Today I am exhausted. Everything in the world makes me tired. My brain hurts from the millions of repeated messages and useless soundbites perpetuated across every media platform. I’m exhausted by people who’ve lost all sense of empathy for their fellow humans – or anyone else for that matter – and who for some reason want to slave away for an inanimate ‘economy’ instead of figuring out what a system would like that could support peoples’ livelihoods AND their wellbeing. I’m so tired. Tired of seeing the same tone-deaf stories over and over that never broach the root causes of all our problems. I’m tired of fighting for the narratives that have been buried, I’m tired of being angry about all the misrepresentation, misleading, misquoting, misogynism. I’m tired of people. I’m tired of everyone complaining about not being able to go to concerts or Disneyland. I’m tired of people in power telling us that workers want to go back to work and we should let them – they don’t WANT to go back to work, they just need to be able to survive. I’m tired of a lying government, and of an entire country and world that for some reason is afraid to hold that government accountable, so afraid of one insane man that they let him destroy people’s lives, destroy the environment, lie to the public, and get away with anything. It’s absolutely exhausting. I’m tired from trying to stick by my ideals while I watch the majority of people revert to tribalism, violence, prejudice, laziness. I’m tired of the memes, of the ‘let’s use this pause to expand our consciousness’ tropes, of the people who say they appreciate this pause but aren’t planning to do anything different when life starts speeding up again. I’m tired of living in my brain that won’t stop churning with anger, sadness, and disappointment. I’m tired from reading about all the productive things everyone else is doing while I lay in bed wrestling with mental darkness. I’m tired of people wanting a cure but not once thinking about how they could have helped prevent a pandemic in the first place by choosing to support fair, compassionate, sustainable entities that don’t destroy or exploit animals, wildlife or the environment; but instead they buy everything on Amazon, from China, on sale, in bulk, never considering that the better the deal, the greater the behind-the-scenes suffering may be. I’m tired of trying to explain that disease is not something that just appears, it’s a direct result of our interactions with the world and our choices. No one wants to listen, so why put the energy into it? I’m exhausted from spending the better part of my life fighting to get people to care about how they treat our world, only to see that world continue to disintegrate under the weight of willful ignorance. I’m exhausted from trying to avoid all the news that’s pure vitriol, all the entertainment that’s nauseous distraction, and all the opinions that want to be heard regardless of whether they need to be. I want to be far, far away from it all, alone, in solitude, where I can rest, where my body can rest, where I can learn to move with the currents and cycles that we evolved with, not the ones forced upon us by corporations. Today I’m completely exhausted.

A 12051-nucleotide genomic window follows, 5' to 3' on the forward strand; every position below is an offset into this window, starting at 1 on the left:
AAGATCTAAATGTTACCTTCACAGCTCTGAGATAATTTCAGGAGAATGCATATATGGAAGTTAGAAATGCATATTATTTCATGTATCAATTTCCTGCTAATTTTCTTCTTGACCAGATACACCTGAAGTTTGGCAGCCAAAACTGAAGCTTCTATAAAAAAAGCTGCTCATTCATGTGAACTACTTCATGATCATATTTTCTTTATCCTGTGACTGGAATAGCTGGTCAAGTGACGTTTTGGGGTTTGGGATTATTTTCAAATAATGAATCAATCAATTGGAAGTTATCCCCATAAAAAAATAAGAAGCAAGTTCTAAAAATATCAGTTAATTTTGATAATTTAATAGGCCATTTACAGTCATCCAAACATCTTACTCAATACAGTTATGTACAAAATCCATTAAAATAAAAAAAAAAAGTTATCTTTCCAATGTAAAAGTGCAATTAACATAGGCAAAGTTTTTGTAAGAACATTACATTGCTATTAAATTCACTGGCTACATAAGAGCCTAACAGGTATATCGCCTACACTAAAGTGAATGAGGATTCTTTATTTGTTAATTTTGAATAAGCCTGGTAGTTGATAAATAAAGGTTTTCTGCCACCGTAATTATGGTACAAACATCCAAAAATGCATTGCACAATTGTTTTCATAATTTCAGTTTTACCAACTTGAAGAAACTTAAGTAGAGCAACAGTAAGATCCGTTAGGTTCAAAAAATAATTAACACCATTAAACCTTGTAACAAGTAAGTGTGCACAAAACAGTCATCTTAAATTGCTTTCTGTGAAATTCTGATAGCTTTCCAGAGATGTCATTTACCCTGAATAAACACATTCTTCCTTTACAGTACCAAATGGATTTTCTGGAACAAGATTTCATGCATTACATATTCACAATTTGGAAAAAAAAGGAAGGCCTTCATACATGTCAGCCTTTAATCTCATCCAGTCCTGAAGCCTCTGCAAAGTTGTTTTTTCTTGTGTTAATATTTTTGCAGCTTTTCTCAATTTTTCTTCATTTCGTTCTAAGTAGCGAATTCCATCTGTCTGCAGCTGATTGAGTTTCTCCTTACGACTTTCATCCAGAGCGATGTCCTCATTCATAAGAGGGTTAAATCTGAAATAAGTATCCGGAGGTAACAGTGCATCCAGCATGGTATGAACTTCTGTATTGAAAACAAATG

Today I am resolved. I’m resolved to feel the emotions that rise and fall within me and acknowledge from whence they came, and resolved to let them subside so that I can begin to learn what equanimity is, what a baseline of peace is, what it means to not be ruled by emotion but by one’s inner voice, one’s intuition. I am resolved to find little (and maybe big) ways to feel like I am contributing something of value to the world around me, whether it’s through an attitude, a behavior, a creation, or a conversation. I resolve to not berate myself too much on those days where I lay in bed for hours bemoaning existence and suffering, and resolve to have days where I do get out of bed and practice gratitude for the ability to recognize beauty and compassion. I am resolved to not let the narrow-mindedness, prejudice, fear, or anger of others be my own downfall. I’m resolved to learn how to not rely on my outward mask (not my physical mask of course, but the mask that holds in my true self) for protection, and to instead worry less about how people perceive me and focus more on how to be true and strong. I’m resolved to live by my own ideals even if the ideals of those around me continue to deteriorate. I’m resolved to search for the essence of my creativity so that I never succumb to the greed or anger that so many others are buried in right now, that is so easy to sink into. I am resolved to give myself time and space to breathe, to look inwards, and to practice letting my intuition guide me. I’m resolved to express gratitude to those who help me thrive, or help me see beauty, or love. But I am also resolved to not be lulled into false contentment by an overflowing stack of gratitude journals, 30-day yoga challenges, and mindfulness podcasts that end up as temporary distractions. I am resolved to find the real source of equanimity and peace, which is found by nothing else other than looking within, without distraction, without external noise, without checklists or stickers or material rewards. I am resolved – no matter what emotions may well up within me – to always enjoy the wonder of a blooming flower, the bright whiteness of floating clouds against a blue sky, the flutter of a surprise butterfly, the superb jaggedness of mountain peaks, or the reflected light of sunset on the ocean water as it creeps up the beach. I am resolved to nurture compassion and positivity in my interactions with others, even when I am internally outraged or saddened. I am resolved to continue advocating that animals deserve their lives, that the planet deserves our respect, and that our actions always affect those around us, even when I temporarily feel that advocacy is futile. I’m resolved to confront my ego on a regular basis and adopt a lifelong practice of recognizing its limitations and never considering myself better than anyone else. I am resolved to go on, even when I may not want to, and to speak my mind when I need to. I am resolved to listen to my heart, to be kind to myself, and to do the best I can to live a life that is light, that transmits beauty and love, and that transcends the pitfalls of egotistical drives. I am resolved to be who I need to be in this world.